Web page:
I’ve rarely seen groom’s input as many of their own details as you did (cufflinks, comic props for the photo booth, Batman socks). What made you not take the “just tell me where to show up” route? (Tish)
I really thought hard about this one and frankly, it is because Cindy let me. I had a lot of wild ideas about things I wanted to do for our wedding and if, at any point, Cindy had said “no,” I wouldn’t have done it. I might have been salty but I would have acquiesced.
Everyone knows that weddings are really about the bride. That’s why there aren’t any groom magazines. Luckily, Cindy isn’t one of those brides. She let me express my geekiness all throughout our wedding. This is my big day too!
For the record, the comic book props for the photobooth was all Cindy’s idea. I just ran with it. Just another reason I knew I picked the right woman to spend the rest of my life with.
What’s one thing (besides getting married) that you are so happy happened? (Sheila)
There was a point when the DJ started mixing reggae music with some Mexican songs and members of my family and Cindy’s family were dancing together, cheering each other on like it was a dance-off. I was too far away from the dance floor to join in but it made me happy to see everyone having a good time.
Funniest thing said by anyone? (Sheila)
Without naming names, one of the members of the wedding party was in bad shape during the reception. When Derreck, one of my groomsmen, told me about this, he said that person was sitting outside “contemplating his life.”
What was the one thing you anticipated happening that didn’t happen? (Sheila)
No one really cried. Cindy and I were joking all month leading up to the wedding , “Oh, you’re going to cry when this happens” and “Your dad is going to cry during father-daughter dance.” We even made a little bet about it. I almost lost during the vows but at the end of the day, everyone kept their money
What would you do differently? (Tabitha)
The one thing that stands out is the rehearsal dinner. Not that there was anything wrong with the dinner itself. Because we never said when the dinner was ending, I had family members showing up much later in the evening than anticipated (My family did nothing to dispute the stereotype of CPT all weekend). While I’m glad everyone showed up, I would have liked to have been wrapped up sooner so we could have gotten to the hotel and relaxed a bit (not that a slept AT ALL that night).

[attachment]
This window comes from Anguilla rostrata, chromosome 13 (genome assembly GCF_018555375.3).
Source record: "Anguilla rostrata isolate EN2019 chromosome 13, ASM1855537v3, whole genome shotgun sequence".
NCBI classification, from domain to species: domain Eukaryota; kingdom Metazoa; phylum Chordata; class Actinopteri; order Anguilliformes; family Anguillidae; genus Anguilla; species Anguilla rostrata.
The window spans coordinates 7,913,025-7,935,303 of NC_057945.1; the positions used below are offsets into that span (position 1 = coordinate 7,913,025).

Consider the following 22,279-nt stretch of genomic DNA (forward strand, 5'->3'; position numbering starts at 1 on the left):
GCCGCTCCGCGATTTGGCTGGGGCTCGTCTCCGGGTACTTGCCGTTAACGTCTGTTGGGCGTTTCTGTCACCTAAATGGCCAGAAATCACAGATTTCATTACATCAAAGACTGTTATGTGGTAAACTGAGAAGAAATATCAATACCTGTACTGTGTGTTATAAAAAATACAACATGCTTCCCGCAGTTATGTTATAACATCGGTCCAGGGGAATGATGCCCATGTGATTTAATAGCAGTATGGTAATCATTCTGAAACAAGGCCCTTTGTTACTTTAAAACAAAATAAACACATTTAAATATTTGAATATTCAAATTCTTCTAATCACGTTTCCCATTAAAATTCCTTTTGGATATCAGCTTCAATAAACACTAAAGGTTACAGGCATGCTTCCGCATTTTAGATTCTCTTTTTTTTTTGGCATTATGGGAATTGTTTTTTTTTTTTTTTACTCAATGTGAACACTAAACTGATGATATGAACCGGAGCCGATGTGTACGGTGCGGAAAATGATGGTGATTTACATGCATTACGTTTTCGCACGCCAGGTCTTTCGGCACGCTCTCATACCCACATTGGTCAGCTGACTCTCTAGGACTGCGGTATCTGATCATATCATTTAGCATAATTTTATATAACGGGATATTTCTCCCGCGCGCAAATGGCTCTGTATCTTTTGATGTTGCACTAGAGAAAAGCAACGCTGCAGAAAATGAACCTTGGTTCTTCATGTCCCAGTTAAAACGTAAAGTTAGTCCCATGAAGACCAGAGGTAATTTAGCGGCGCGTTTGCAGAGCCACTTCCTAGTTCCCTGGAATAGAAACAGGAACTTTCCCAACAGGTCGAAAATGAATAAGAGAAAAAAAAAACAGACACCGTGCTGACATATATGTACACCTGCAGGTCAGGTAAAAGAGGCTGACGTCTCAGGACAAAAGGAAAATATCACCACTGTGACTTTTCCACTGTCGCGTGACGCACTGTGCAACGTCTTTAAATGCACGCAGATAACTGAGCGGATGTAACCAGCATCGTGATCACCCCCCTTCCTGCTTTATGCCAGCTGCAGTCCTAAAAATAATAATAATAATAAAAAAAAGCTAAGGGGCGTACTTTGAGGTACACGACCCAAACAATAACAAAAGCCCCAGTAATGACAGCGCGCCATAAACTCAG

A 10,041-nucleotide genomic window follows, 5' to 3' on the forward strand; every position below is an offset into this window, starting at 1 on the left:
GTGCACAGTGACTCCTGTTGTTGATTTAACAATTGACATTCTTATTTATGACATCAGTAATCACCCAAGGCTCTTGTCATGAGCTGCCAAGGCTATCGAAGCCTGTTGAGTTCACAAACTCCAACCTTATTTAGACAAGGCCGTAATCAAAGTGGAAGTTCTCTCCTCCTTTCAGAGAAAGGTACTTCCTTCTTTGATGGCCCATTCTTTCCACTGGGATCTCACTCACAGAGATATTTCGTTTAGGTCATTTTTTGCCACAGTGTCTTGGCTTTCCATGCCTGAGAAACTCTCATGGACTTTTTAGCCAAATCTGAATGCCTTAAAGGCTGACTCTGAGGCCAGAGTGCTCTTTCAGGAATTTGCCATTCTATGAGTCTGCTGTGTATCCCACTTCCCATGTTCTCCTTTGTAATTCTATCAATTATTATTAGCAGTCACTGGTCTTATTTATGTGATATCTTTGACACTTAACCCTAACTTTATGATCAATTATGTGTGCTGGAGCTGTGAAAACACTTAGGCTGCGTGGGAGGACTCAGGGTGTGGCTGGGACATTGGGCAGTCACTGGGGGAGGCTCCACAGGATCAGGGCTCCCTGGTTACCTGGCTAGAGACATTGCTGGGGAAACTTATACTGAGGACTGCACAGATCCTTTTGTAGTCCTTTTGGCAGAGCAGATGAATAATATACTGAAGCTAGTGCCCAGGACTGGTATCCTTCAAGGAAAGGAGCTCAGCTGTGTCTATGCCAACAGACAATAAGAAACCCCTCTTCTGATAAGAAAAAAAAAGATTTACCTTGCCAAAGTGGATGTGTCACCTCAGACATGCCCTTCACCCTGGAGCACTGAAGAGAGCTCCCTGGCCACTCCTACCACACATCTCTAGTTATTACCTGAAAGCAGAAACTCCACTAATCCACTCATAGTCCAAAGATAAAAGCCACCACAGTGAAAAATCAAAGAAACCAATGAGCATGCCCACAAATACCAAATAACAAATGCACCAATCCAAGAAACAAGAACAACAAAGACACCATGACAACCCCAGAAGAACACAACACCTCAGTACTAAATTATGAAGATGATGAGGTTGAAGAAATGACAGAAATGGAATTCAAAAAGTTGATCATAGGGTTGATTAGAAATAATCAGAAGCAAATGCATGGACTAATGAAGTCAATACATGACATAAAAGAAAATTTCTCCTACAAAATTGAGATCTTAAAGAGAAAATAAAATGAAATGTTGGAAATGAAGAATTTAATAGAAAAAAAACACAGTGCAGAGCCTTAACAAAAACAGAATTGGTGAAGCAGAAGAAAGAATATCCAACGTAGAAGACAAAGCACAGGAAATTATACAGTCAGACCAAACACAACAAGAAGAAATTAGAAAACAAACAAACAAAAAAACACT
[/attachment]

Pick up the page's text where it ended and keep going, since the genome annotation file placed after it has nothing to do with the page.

Do men actually get nervous or is that all Hollywood fodder? (Tabitha)
I was nervous but not about getting married. I was nervous about something going wrong. I was nervous about being late. I was nervous about crying during the reception (almost!). But getting married to the love of my life? I was so excited by that it was almost overwhelming.
Did you get to spend time with the people who came from the east coast for the wedding? Did it go by too fast or were you able to enjoy each moment? (Heather)
I definitely felt like I didn’t get to spend enough time with the people who came from the East Coast. One of the downsides of having a large wedding is you spend so much time going table to table greeting guests that you never really get to spend a lot of time individually with anyone. I know that people traveled thousands of miles for the wedding and I wish I could have spent more time with every one of them.
Everyone warned me but it’s true. Your wedding really does go by so fast. By the time we finished the garter toss, it felt like the wedding was almost over. While I was exhausted by the end, I wish I had more time to talk to people, dance and take photos in our booth.
It’s been over three weeks and I still haven’t written a post about our wedding.
That’s pretty bad. I’ve started writing it in my mind almost every morning but can’t decide which direction to approach it from.
While I sort all that out in my mind, I decided to try something different.
Either via e-mail or in the comment section, ask me any question about the wedding. I’ll take my favorite ones and reply to them in a post later this week.
Have at it, my few but faithful readers.
Photo by Michael Fletcher Photography
No one tells you how lonely unemployment can be. I don’t think I noticed before because Cindy’s work hours used to be more flexible. Since she started her new job a few months ago and has started working 9-5 hours, my days have become increasingly isolated.